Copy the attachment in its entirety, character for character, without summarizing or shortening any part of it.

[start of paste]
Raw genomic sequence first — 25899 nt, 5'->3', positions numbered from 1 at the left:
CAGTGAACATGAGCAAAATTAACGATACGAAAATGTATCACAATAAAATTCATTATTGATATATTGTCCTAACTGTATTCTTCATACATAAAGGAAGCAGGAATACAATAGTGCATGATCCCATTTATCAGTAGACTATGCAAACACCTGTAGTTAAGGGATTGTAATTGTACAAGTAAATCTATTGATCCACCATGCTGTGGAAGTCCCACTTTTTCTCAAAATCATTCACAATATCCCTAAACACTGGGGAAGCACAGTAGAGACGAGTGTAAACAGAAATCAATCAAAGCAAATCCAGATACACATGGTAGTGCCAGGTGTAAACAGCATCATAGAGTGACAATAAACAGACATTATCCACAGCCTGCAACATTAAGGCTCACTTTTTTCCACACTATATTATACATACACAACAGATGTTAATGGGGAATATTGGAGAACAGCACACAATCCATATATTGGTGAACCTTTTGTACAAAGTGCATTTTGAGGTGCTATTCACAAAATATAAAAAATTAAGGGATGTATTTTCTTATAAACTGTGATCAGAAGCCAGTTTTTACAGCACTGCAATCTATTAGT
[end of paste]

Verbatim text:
Raw genomic sequence first — 25899 nt, 5'->3', positions numbered from 1 at the left:
CAGTGAACATGAGCAAAATTAACGATACGAAAATGTATCACAATAAAATTCATTATTGATATATTGTCCTAACTGTATTCTTCATACATAAAGGAAGCAGGAATACAATAGTGCATGATCCCATTTATCAGTAGACTATGCAAACACCTGTAGTTAAGGGATTGTAATTGTACAAGTAAATCTATTGATCCACCATGCTGTGGAAGTCCCACTTTTTCTCAAAATCATTCACAATATCCCTAAACACTGGGGAAGCACAGTAGAGACGAGTGTAAACAGAAATCAATCAAAGCAAATCCAGATACACATGGTAGTGCCAGGTGTAAACAGCATCATAGAGTGACAATAAACAGACATTATCCACAGCCTGCAACATTAAGGCTCACTTTTTTCCACACTATATTATACATACACAACAGATGTTAATGGGGAATATTGGAGAACAGCACACAATCCATATATTGGTGAACCTTTTGTACAAAGTGCATTTTGAGGTGCTATTCACAAAATATAAAAAATTAAGGGATGTATTTTCTTATAAACTGTGATCAGAAGCCAGTTTTTACAGCACTGCAATCTATTAGT